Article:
As the Chicago Cubs rumors swirl that they’re looking to bolster their bullpen this offseason, there may be no better option than a trade with the Seattle Mariners.
After a disappointing end to the 2018 season, Chicago Cubs rumors indicate they are looking to make impactful additions this offseason to cement their status as World Series contenders.
The inconsistent nature of the Cubs’ offense has garnered the ire of fans and been the subject of countless headlines since the season ended, but it wouldn’t be surprising to see the team focus on bolstering the back end of the bullpen rather than make drastic changes to the lineup.
Hoyer could be telling the truth, or he could be saying what he needs to say to reporters. No one expects him to come out and talk about how poorly the offense performed in the second half. That’s just not going to happen.
Assuming we can put stock in Hoyer’s remarks as well as the countless reports on the Cubs’ limited financial flexibility, it seems the biggest offseason goal is to add pitching depth. With five guys already set in the starting rotation, that leaves the bullpen as the area the team will address.
If Theo Epstein and the front office don’t have the ability to dole out a large contract to a free agent reliever, the team’s best bet to bring a game-changing pitcher to the North Side of Chicago lies in a trade with the Seattle Mariners.
The Mariners are at the beginning of what they’re envisioning will be a quick rebuild; the team reportedly has a goal of contending again by 2021. In what will surely be a busy offseason in Seattle, the Mariner’s have already shipped off James Paxton to the New York Yankees for a trio of prospects.
With Paxton gone, the Mariners next most valuable trade chip is All-Star closer, Edwin Diaz. The 24-year-old fireballer is coming off the best season of his career and perhaps one of the best ever for a closer.
In his 2018 breakout campaign, Diaz led all pitchers with 57 saves – that’s tied for the second most ever in a single season in MLB history. His 93.4 percent save conversion rating was the fourth highest in the league among all pitchers with at least 20 saves last year.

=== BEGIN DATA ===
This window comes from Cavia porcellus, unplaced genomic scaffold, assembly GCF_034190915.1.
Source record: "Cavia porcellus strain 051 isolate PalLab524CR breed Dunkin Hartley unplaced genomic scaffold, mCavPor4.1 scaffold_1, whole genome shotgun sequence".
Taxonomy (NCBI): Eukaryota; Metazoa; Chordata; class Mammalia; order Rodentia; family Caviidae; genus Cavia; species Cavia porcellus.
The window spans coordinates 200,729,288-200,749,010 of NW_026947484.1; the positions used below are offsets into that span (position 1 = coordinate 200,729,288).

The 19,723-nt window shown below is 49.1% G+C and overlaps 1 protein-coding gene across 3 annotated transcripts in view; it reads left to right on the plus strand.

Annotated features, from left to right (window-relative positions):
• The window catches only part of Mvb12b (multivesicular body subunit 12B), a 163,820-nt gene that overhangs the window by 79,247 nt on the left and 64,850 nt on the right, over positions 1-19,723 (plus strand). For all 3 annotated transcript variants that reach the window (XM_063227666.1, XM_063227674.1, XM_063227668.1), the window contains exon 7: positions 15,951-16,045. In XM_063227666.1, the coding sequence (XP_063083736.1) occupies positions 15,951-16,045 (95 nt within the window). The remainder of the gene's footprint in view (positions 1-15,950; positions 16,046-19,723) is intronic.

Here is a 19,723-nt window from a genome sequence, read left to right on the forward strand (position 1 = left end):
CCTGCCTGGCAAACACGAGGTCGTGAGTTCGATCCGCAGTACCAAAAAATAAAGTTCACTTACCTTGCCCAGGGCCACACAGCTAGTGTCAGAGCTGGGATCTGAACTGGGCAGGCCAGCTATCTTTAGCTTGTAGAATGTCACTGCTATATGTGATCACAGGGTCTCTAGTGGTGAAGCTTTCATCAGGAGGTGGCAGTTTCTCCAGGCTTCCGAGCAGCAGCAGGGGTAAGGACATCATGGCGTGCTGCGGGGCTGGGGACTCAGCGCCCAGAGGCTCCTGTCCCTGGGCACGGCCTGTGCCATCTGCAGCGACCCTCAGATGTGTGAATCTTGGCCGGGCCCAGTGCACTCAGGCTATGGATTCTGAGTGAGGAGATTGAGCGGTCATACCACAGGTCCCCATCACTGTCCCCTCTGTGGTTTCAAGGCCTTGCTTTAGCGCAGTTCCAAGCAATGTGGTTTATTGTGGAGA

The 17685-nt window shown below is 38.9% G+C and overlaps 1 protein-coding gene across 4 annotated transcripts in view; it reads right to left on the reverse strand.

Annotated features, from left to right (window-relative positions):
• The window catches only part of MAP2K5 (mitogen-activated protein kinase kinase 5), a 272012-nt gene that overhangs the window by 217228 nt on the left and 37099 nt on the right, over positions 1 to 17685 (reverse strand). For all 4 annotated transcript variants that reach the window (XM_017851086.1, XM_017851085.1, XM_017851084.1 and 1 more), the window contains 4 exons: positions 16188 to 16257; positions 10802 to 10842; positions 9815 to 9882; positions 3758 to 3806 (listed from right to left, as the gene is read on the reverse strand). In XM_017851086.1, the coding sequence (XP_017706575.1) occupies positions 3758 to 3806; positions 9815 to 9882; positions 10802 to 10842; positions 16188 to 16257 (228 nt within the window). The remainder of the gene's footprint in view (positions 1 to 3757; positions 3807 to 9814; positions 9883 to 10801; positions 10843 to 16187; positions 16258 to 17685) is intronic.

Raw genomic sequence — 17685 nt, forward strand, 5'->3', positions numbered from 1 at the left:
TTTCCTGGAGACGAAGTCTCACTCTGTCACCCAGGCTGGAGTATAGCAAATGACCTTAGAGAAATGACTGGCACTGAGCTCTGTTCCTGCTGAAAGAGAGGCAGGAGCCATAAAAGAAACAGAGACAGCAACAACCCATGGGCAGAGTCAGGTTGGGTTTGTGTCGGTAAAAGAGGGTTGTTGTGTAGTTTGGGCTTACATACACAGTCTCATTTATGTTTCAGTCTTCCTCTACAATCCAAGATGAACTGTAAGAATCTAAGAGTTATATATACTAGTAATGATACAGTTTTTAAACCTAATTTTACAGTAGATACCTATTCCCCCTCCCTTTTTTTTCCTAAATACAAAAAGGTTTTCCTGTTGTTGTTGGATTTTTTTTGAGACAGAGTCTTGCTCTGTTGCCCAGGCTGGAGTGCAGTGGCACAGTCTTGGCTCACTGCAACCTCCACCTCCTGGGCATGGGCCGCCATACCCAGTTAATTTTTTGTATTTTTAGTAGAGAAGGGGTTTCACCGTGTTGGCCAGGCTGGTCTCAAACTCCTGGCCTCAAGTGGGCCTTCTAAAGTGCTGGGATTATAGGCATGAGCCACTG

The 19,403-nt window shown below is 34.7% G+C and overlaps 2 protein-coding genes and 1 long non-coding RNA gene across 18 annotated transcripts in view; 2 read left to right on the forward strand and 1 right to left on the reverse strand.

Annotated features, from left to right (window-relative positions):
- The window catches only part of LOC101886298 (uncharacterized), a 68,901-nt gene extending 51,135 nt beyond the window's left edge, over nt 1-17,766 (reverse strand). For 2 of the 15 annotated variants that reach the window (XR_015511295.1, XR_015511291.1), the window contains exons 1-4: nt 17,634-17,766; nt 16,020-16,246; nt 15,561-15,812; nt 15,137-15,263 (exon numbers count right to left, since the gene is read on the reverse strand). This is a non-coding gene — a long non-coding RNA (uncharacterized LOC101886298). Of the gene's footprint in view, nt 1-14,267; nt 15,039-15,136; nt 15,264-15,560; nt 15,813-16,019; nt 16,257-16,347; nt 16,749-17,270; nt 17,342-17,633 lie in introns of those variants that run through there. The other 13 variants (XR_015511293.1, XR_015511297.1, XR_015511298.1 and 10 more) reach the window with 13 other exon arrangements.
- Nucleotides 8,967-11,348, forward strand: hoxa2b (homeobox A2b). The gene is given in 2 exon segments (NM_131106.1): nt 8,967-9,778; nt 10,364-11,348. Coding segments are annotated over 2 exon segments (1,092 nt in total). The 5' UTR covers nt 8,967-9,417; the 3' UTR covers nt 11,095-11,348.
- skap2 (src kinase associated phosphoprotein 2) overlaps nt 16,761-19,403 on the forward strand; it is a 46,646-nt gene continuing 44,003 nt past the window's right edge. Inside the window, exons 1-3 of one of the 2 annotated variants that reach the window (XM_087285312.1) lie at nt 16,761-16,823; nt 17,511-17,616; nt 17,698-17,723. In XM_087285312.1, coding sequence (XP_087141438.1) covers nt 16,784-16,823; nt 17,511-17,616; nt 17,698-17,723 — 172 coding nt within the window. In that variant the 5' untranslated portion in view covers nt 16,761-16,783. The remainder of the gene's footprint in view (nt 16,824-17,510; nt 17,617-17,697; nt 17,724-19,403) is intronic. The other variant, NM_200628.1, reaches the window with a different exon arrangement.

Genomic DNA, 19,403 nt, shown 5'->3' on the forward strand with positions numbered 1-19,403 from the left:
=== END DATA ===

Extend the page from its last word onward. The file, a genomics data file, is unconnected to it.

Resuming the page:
Although his 57 saves were impressive, that was just the tip of the iceberg on his incredible season. He finished sixth among qualified relievers with a 1.96 ERA and first with a 1.61 FIP.
Diaz blew hitters away with his fastball that consistently sits in the upper 90s, a pitch that played a large role in his 44.3 percent strikeout rate – the second highest among all relievers. He’s also one of the better bullpen arms at limiting walks. His 38.2 percent K-BB% was the best in the league.
His numbers alone make Diaz immensely valuable, but when we throw in the facts that he’ll be 25-years-old at the start of the 2019 season and is under team control for five more seasons, the Mariners are sitting on a gold mine.
With someone that valuable, the price will be lofty. What would the Cubs have to give up to land Diaz? Quite a bit.
The Mariners will surely place a lofty price tag on Diaz. Can the Cubs match it?
Cubs fans know all too well how much an elite reliever costs. During the 2016 World Series run, acquiring Aroldis Chapman for just half a season from the Yankees cost the Cubs their top prospect, Gleyber Torres.
If half a season of Chapman cost so much, what will five years of control over a much younger and much cheaper Diaz cost?
In addition to two of those players, the Mariners will probably ask for at least one of the Cubs’ top minor league prospects like Miguel Amaya, Adbert Alzolay, or the team’s 2018 first round pick Nico Hoerner.
However, it really just depends on what the Mariners want back.
With their goal of competing again by 2021, Seattle may have more interest in the major league ready players like Schwarber, Happ, and Almora who will be under team control for another few years before the Mariners would have to sign them to an extension.
The Mariners also have the option to go for an entire package of minor league prospects if they’re confident enough that they’ll develop well and be ready to serve as impact MLB players within three seasons.
If the Mariners do show more interest in minor league prospects rather than young MLB-ready talent, it may take the Cubs out of the running. Simply put, the Cubs don’t have the prospect capital to compete with other teams that may be interested.
Fangraphs‘ Craig Edwards ranks the Cubs as the sixth worst farm system in his post-2018 farm system rankings. If the Mariners want younger players with more control in their return package for Diaz, plenty of teams have more high-level prospects than the Cubs. Currently, the Mets appear to be the frontrunner.
Only Seattle’s front office knows how realistic trading Diaz to the North Side is, but if the Mariners are looking for young, high upside players that are ready for the MLB right now, they’d be hard pressed to find a team with more intriguing players than the Cubs.